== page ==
Thursday, February 10, 2011

Teaching your greyhound to sit.

How to teach your greyhound to sit aka an lazy way to have your dog approximate a sit.




Now I want to be upfront about this, if your thinking of competition with your dog such as obedience, isn’t for you. However, if your thinking it would be sort of nice if my greyhound could “sit” and don’t really want to look at those other posts, then this post is for you!

The end result isn’t all that pretty – but it will do. The directions below are fairly simple and require little work on your part and are well suited if you are not particular about what your sit looks like and or are not the best trainer (ie. me).

Also it doesn’t require you to physically manipulate your dog in an awkward uncomfortable way, which I’m just not coordinated enough for - even if the idea appealed to me. It does require you to use a clicker and for your dog to have an idea what a “down” is. Oh and treats, this is me, so of course there are cookies -when are there not?!

So the pre-requisites.

The clicker. I know I know, I’m also not a fan of having one more “thing” and usually I would say try instead using the word “Yes” but in this particular instance I think you’ll find it super duper helpful to use the clicker you can buy them online or get them at your local pet store. They don’t bite, I promise. If your to lazy for that try without  - can’t hurt.

Since you’re here and since your already reading this I’ll tell you how I do it. I have a bunch of the awesome treats cut into bite sized pieces mixed with some ordinary kibble. I click then quick, like a ninja on amphetamines, I get that treat or kibble to the dogs mouth. Click – Treat – Click –Treat. You get the idea. I can tell I’m done teaching the dog what the “click” means when I notice a physical reaction to click, you’ll see it in their ears, or mouth, or eyes, even there whole body.

The Down. Once you have a clicker the “down” is also super easy. I suggest doing it the lazy way - by sitting on your couch while watching TV. Your watching your favorite episode of friends, the one where Joey gets his head stuck in the thanksgiving turkey and you see your dog starting to lie down. As he or she lies down you click and toss a treat from the awesomeness that is your comfy couch. Your dog gets up, gets the treat, looks around to see if any more tasty morsels might fall from the sky. When nothing happens he or she eventually lies down again.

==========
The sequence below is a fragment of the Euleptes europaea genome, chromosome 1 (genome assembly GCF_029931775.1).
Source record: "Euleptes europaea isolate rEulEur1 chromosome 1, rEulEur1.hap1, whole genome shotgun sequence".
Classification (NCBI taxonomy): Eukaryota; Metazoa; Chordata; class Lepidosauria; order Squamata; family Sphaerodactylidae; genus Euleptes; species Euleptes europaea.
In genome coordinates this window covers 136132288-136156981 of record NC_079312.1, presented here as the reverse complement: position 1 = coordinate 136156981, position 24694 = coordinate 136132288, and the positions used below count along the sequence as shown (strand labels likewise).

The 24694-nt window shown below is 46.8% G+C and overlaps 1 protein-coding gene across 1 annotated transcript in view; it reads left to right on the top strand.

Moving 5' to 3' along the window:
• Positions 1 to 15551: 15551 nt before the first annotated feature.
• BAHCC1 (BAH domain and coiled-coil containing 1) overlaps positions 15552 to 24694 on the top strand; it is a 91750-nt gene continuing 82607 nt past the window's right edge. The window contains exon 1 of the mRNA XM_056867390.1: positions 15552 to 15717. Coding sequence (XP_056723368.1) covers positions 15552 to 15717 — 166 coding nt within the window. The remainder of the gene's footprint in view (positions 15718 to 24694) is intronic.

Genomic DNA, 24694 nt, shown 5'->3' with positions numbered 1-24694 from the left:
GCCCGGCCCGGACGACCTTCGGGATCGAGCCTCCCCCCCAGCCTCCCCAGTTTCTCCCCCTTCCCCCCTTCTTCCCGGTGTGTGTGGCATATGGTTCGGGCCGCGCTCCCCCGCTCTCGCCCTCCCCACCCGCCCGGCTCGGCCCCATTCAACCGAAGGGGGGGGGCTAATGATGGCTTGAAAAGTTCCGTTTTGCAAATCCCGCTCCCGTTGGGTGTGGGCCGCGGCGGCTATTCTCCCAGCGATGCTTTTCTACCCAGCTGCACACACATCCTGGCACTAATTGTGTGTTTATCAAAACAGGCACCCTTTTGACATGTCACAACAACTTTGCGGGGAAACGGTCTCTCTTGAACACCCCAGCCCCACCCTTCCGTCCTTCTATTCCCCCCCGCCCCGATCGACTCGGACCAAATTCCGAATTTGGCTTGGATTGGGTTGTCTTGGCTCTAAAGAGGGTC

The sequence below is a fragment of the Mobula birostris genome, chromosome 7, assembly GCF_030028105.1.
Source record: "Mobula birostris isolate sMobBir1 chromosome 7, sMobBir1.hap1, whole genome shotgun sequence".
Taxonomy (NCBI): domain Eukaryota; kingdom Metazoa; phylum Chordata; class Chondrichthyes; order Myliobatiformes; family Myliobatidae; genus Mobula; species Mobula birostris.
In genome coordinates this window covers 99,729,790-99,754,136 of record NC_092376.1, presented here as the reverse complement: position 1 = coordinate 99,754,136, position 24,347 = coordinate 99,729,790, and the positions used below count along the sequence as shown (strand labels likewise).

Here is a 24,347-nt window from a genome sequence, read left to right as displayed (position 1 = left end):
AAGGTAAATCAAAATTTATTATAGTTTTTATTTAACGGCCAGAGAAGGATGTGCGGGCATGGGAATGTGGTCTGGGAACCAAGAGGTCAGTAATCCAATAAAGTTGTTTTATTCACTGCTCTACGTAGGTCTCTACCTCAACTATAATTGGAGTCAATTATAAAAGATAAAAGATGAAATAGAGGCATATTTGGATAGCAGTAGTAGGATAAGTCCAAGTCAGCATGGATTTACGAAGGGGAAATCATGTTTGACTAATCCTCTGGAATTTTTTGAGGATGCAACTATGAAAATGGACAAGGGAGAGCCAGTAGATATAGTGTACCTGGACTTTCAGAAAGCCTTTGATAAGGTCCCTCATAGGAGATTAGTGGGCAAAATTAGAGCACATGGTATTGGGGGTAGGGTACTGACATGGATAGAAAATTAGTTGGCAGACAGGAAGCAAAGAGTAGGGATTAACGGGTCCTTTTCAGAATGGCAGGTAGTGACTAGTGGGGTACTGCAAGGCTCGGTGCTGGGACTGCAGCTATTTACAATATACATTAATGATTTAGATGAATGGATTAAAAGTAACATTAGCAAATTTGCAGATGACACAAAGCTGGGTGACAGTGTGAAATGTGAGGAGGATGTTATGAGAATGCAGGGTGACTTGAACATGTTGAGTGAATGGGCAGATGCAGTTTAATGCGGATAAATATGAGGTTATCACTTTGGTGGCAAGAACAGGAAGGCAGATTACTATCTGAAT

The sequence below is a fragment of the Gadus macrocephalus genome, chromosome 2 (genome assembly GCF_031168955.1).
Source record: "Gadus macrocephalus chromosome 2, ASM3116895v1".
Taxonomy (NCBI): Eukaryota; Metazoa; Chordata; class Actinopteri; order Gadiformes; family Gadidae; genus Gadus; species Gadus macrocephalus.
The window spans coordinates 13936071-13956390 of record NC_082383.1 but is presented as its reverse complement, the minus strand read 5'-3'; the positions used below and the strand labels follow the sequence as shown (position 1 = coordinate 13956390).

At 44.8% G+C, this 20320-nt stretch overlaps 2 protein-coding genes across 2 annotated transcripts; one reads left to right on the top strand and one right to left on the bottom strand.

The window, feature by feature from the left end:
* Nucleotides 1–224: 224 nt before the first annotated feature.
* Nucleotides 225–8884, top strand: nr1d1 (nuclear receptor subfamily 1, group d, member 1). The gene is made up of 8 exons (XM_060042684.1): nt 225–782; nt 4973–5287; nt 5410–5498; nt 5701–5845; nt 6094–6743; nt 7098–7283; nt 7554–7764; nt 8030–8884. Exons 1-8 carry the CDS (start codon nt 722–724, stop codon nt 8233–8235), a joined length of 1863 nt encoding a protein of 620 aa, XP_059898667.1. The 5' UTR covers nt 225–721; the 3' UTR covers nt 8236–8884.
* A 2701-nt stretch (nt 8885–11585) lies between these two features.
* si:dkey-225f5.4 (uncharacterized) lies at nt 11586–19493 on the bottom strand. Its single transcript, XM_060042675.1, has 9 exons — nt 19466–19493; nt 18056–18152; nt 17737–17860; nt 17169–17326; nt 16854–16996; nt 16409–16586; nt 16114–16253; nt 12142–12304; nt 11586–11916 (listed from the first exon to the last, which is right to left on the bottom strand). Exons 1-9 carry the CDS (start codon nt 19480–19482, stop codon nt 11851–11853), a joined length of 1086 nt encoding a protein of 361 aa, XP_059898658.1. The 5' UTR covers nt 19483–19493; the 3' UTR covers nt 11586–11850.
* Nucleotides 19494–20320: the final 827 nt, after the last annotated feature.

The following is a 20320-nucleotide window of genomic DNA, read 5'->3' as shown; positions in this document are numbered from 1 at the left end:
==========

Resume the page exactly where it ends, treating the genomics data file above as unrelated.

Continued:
When the dog lies down again, you click and toss the treat from the cozy fort you’ve made of the couch cushions (after all it is a re-run) and whole process starts anew. Soon your dog will spot a treat in your hand and think, “you know when I lie down that delectable tidbit has fortuitously ended up in my general area; it might be coming from that appendage with the nifty opposable thumb.” “Hhhhmmm If I lie down now I might get that scrumptious delicacy.” Or he or she might just think “FOOD” and hope that since lying down has worked before it might work again. Either way good enough. You can find great books on how to better train your pooch this is the quick and dirty.

Now your dog either knows the word down or you’ve done the above and he or she will go down in the hopes food will spring forth from your hand. You’ve got a treat, the awesome kind, the kind your dog LOVES, I mean LOVES. You can then ask your dog to down or you can wait until he or she tries to see if down will release the food from your hand.

You wait tensed, clicker in hand and at the ready. Your dog thinking something is broken, after all he or she did what you asked but did not receive aforementioned treat of greatness -usually the dog tries again. (Or if your dog is well trained, you can ask them to get up, but if you have a well trained dog you should probably have quit reading this by now). Back to the moment. This is it the instant you have been working towards - the wait is nearly over - for as he or she gets up there will be a split second when their butt is on the floor and their two paws are straight pulling off the ground.

Click! Now! (Yes! Now!)

Right at that moment! Then as quickly as you can get a piece of that treat into their mouths, think big muscled man crammed into a telephone booth changing into tights and wearing his underwear on the outside, fast.